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Explore lean serverless Java with Quarkus command mode

Quarkus has been gaining developer mindshare over the past couple of years since its release. The Quarkus motto of “supersonic, subatomic Java” means that Java developers have a complete framework for building fast-starting, lean-running Java applications for microservices and serverless deployment. In this article, we won’t cover the basics of Quarkus but we will show how to make Quarkus applications start even faster and run more efficiently.

What’s the magic behind making Quarkus even more extreme? The recently released Quarkus command mode. You can read more about Quarkus command mode. Quarkus has the ability to compile to a native executable, which gives near instant startup, but doing so has some trade-offs. What we want to show you here is how to run Quarkus in standard JVM mode, so there are no compromises. Quarkus command mode was originally created to build lightweight command-line programs; we’ll use it to build serverless cloud functions.

Deployment into Apache OpenWhisk

The environment we’ll be deploying to is Apache OpenWhisk, which is what IBM Cloud Functions are based on. Apache OpenWhisk is an open source serverless platform that supports most popular programming languages and is a system for the deployment and management of IBM Cloud Functions. If you’re not familiar with OpenWhisk or IBM Cloud Functions, don’t worry; we’ll show you how easy it is to build and deploy into this platform.

Understanding the ActionLoop architecture

You can skim this section if you’re not interested in the low-level mechanics, but you might find it useful when you’re building your Quarkus OpenWhisk actions. The preferred way for building and deploying your code into OpenWhisk is to use what is called the ActionLoop Protocol. A lightweight Go binary serves as the HTTP endpoint, which in turn starts your code (app), sends the request, and expects a response – orchestrated over stdin and stdout (over a specific UNIX file descriptor).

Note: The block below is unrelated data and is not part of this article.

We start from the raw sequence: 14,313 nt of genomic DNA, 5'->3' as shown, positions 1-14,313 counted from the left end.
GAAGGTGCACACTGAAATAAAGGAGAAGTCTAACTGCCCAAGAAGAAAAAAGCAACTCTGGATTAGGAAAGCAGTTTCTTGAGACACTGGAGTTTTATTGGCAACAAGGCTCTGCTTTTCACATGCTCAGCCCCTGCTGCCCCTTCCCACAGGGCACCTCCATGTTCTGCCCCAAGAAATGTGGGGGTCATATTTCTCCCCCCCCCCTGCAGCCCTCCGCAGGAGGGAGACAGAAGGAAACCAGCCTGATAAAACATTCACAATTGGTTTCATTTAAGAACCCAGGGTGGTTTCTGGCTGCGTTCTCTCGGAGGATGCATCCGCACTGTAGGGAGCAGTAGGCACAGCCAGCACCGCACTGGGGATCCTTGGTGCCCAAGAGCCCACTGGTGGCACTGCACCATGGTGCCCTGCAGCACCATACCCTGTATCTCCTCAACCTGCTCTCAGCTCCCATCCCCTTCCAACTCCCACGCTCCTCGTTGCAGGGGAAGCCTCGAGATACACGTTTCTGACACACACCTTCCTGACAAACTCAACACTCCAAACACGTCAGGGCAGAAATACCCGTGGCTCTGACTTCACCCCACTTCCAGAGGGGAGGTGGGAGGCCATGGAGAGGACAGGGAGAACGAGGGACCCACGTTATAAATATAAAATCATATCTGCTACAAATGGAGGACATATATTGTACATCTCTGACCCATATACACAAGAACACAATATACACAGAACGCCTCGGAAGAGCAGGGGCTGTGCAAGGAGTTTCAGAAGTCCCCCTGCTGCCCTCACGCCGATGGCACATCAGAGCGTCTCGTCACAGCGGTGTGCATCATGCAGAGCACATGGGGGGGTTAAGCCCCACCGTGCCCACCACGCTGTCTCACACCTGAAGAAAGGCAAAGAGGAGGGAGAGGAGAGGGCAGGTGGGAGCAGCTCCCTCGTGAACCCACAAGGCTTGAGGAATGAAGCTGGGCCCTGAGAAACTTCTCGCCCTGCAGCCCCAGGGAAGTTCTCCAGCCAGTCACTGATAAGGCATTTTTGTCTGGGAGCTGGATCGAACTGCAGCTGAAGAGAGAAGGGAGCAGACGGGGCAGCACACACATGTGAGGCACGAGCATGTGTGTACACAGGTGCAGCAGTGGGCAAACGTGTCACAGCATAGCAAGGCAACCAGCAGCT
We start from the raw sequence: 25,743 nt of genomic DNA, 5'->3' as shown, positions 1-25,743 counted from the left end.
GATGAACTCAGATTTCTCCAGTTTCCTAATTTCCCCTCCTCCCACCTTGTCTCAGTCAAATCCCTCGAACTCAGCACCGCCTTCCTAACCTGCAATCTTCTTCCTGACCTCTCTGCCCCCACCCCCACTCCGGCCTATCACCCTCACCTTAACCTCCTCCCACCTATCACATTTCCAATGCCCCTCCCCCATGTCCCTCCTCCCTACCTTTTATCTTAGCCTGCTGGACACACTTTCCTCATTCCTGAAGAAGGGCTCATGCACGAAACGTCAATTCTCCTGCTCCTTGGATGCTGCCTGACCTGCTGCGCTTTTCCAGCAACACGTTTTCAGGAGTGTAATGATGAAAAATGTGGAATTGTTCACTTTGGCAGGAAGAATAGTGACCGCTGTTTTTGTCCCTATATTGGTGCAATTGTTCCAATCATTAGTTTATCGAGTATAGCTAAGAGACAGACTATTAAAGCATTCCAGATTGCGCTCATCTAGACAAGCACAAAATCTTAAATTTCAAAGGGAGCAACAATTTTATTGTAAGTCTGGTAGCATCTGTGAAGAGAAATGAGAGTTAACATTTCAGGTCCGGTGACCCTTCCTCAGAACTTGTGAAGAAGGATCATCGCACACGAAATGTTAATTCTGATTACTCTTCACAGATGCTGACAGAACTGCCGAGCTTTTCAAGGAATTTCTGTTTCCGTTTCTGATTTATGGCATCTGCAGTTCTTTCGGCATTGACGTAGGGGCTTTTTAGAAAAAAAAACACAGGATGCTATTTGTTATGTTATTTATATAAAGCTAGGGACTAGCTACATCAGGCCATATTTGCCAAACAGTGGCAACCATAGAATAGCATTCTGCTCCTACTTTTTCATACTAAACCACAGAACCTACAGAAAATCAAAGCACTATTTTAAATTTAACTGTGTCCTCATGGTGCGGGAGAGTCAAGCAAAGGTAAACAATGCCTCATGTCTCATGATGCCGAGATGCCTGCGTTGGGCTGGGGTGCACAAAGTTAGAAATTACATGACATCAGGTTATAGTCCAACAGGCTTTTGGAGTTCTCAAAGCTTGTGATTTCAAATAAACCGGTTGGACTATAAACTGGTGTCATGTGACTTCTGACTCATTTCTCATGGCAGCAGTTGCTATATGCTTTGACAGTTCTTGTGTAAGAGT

What this means for the code we’re actually writing is this: We don’t need to start an HTTP endpoint or, in fact, have any other plumbing or overhead, so our code can be very lean. The Go HTTP server starts within a few milliseconds and uses little memory, so there’s little overhead to this approach.

Quarkus and ActionLoop

To build a custom action platform in OpenWhisk, we simply need to create a Docker container that follows the OpenWhisk interface. Since we’re building to the specific ActionLoop protocol, we will have a Docker image that does the things below. Note that we’ve already done this for you; you can simply use our pre-built Docker image, or build one yourself and push it into Docker hub so OpenWhisk and IBM Cloud Functions can access it to deploy your app. The Quarkus ActionLoop Docker image:

  • Contains the Go HTTP server mentioned in the previous section
  • Bundles a specific version of the Quarkus libraries you are building against
  • Contains scripts to start the Quarkus application
  • Contains the Eclipse OpenJ9 JVM, Java 11
  • Accepts a JAR file with your Quarkus “runner” application

When building your Quarkus OpenWhisk Cloud Function, using this approach, there are no limitations:

  • Can use any libraries
  • Uses standard Quarkus configuration
  • The provided example uses the Jackson JSON library

Clone the project and follow along. Here’s the GitHub project. First, we need to build the JAR file:

  • cd actionloop-quarkus/quarkus
  • mvn package

That will download the dependencies. And we’ll have a JAR file in the target directory, which we’ll use later to deploy to the Cloud. Do the following to test it out locally:

mvn quarkus:dev